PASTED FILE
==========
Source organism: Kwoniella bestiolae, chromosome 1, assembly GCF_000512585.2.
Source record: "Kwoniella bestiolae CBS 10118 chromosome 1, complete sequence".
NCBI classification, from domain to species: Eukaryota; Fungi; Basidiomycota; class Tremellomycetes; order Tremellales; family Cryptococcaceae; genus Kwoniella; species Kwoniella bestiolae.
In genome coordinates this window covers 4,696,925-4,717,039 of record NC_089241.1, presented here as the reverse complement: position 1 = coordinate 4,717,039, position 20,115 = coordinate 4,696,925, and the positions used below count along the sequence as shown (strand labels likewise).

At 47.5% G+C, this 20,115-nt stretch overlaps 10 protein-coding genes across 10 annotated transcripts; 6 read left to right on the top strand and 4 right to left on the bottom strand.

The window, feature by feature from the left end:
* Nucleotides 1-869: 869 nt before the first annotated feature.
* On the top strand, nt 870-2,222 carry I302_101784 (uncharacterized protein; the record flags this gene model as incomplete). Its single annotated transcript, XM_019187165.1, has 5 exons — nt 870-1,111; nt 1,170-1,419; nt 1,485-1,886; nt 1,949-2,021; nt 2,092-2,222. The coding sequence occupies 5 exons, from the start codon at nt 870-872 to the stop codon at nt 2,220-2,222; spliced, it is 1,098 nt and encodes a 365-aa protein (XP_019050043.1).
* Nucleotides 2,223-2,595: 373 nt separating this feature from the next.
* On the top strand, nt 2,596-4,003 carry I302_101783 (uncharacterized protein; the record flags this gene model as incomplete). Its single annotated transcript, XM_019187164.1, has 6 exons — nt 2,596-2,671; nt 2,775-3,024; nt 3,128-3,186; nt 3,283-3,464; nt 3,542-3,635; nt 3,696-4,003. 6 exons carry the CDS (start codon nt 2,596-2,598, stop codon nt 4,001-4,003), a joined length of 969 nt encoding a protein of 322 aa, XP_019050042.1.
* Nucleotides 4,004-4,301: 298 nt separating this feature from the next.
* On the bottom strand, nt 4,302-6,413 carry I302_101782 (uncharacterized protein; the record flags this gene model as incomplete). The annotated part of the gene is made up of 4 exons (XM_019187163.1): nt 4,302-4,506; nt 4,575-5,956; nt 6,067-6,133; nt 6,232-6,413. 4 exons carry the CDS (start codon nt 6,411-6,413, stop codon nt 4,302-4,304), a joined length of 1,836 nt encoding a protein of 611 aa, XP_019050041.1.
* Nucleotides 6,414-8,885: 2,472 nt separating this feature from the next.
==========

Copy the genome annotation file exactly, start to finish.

Source organism: Kwoniella bestiolae, chromosome 1, assembly GCF_000512585.2.
Source record: "Kwoniella bestiolae CBS 10118 chromosome 1, complete sequence".
NCBI classification, from domain to species: Eukaryota; Fungi; Basidiomycota; class Tremellomycetes; order Tremellales; family Cryptococcaceae; genus Kwoniella; species Kwoniella bestiolae.
In genome coordinates this window covers 4,696,925-4,717,039 of record NC_089241.1, presented here as the reverse complement: position 1 = coordinate 4,717,039, position 20,115 = coordinate 4,696,925, and the positions used below count along the sequence as shown (strand labels likewise).

At 47.5% G+C, this 20,115-nt stretch overlaps 10 protein-coding genes across 10 annotated transcripts; 6 read left to right on the top strand and 4 right to left on the bottom strand.

The window, feature by feature from the left end:
* Nucleotides 1-869: 869 nt before the first annotated feature.
* On the top strand, nt 870-2,222 carry I302_101784 (uncharacterized protein; the record flags this gene model as incomplete). Its single annotated transcript, XM_019187165.1, has 5 exons — nt 870-1,111; nt 1,170-1,419; nt 1,485-1,886; nt 1,949-2,021; nt 2,092-2,222. The coding sequence occupies 5 exons, from the start codon at nt 870-872 to the stop codon at nt 2,220-2,222; spliced, it is 1,098 nt and encodes a 365-aa protein (XP_019050043.1).
* Nucleotides 2,223-2,595: 373 nt separating this feature from the next.
* On the top strand, nt 2,596-4,003 carry I302_101783 (uncharacterized protein; the record flags this gene model as incomplete). Its single annotated transcript, XM_019187164.1, has 6 exons — nt 2,596-2,671; nt 2,775-3,024; nt 3,128-3,186; nt 3,283-3,464; nt 3,542-3,635; nt 3,696-4,003. 6 exons carry the CDS (start codon nt 2,596-2,598, stop codon nt 4,001-4,003), a joined length of 969 nt encoding a protein of 322 aa, XP_019050042.1.
* Nucleotides 4,004-4,301: 298 nt separating this feature from the next.
* On the bottom strand, nt 4,302-6,413 carry I302_101782 (uncharacterized protein; the record flags this gene model as incomplete). The annotated part of the gene is made up of 4 exons (XM_019187163.1): nt 4,302-4,506; nt 4,575-5,956; nt 6,067-6,133; nt 6,232-6,413. 4 exons carry the CDS (start codon nt 6,411-6,413, stop codon nt 4,302-4,304), a joined length of 1,836 nt encoding a protein of 611 aa, XP_019050041.1.
* Nucleotides 6,414-8,885: 2,472 nt separating this feature from the next.